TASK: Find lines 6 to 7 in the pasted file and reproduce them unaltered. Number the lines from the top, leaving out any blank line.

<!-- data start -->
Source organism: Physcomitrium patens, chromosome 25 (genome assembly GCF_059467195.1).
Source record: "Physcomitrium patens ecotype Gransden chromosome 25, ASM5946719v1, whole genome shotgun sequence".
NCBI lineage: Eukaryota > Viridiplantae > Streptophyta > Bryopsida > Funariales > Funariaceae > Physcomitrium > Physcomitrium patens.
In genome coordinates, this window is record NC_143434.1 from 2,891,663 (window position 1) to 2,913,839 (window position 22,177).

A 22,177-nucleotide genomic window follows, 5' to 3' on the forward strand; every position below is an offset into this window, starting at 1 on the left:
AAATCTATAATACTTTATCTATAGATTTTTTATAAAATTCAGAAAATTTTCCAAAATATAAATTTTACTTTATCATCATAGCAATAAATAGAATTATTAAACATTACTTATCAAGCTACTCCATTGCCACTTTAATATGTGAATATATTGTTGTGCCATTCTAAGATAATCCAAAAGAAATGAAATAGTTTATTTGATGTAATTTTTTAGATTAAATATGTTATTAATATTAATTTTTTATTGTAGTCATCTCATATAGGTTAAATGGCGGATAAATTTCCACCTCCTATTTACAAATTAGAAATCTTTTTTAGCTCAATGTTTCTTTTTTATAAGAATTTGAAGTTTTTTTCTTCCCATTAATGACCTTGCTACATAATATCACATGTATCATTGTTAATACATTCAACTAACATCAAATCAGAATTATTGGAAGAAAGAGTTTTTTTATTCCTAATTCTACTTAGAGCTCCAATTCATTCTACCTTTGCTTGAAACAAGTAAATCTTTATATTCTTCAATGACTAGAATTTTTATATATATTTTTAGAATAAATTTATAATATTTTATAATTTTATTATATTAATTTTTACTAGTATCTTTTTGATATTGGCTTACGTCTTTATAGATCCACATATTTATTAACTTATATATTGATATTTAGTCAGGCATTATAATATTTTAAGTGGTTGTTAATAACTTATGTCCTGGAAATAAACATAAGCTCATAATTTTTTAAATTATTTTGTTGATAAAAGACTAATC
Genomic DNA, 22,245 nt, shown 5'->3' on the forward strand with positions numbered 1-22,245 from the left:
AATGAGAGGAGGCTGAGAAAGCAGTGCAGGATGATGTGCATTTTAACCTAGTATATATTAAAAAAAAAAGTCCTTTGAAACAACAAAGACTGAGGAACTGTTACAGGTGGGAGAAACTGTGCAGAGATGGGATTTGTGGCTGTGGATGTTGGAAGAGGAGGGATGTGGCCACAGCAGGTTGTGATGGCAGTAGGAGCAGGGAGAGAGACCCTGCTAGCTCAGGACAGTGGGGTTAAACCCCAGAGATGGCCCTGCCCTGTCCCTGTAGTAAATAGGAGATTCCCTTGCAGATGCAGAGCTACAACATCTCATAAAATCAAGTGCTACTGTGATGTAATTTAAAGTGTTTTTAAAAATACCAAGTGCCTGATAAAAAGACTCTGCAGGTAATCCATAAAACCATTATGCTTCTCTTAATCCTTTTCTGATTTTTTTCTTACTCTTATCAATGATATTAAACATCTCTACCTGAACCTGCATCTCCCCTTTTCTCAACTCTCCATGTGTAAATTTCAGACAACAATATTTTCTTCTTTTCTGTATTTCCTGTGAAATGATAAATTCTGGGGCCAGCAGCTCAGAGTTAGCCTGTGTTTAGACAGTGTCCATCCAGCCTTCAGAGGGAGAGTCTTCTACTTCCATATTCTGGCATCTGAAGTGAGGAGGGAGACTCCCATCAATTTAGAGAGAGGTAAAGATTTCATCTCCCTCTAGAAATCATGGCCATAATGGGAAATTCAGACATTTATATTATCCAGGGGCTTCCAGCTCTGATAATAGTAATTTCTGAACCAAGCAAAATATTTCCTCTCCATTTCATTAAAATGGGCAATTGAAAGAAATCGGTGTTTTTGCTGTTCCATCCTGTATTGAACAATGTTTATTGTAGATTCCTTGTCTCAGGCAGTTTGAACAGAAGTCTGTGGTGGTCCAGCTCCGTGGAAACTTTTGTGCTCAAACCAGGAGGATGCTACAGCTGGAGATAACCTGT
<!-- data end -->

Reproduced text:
AAATCTATAATACTTTATCTATAGATTTTTTATAAAATTCAGAAAATTTTCCAAAATATAAATTTTACTTTATCATCATAGCAATAAATAGAATTATTAAACATTACTTATCAAGCTACTCCATTGCCACTTTAATATGTGAATATATTGTTGTGCCATTCTAAGATAATCCAAAAGAAATGAAATAGTTTATTTGATGTAATTTTTTAGATTAAATATGTTATTAATATTAATTTTTTATTGTAGTCATCTCATATAGGTTAAATGGCGGATAAATTTCCACCTCCTATTTACAAATTAGAAATCTTTTTTAGCTCAATGTTTCTTTTTTATAAGAATTTGAAGTTTTTTTCTTCCCATTAATGACCTTGCTACATAATATCACATGTATCATTGTTAATACATTCAACTAACATCAAATCAGAATTATTGGAAGAAAGAGTTTTTTTATTCCTAATTCTACTTAGAGCTCCAATTCATTCTACCTTTGCTTGAAACAAGTAAATCTTTATATTCTTCAATGACTAGAATTTTTATATATATTTTTAGAATAAATTTATAATATTTTATAATTTTATTATATTAATTTTTACTAGTATCTTTTTGATATTGGCTTACGTCTTTATAGATCCACATATTTATTAACTTATATATTGATATTTAGTCAGGCATTATAATATTTTAAGTGGTTGTTAATAACTTATGTCCTGGAAATAAACATAAGCTCATAATTTTTTAAATTATTTTGTTGATAAAAGACTAATC
Genomic DNA, 22,245 nt, shown 5'->3' on the forward strand with positions numbered 1-22,245 from the left: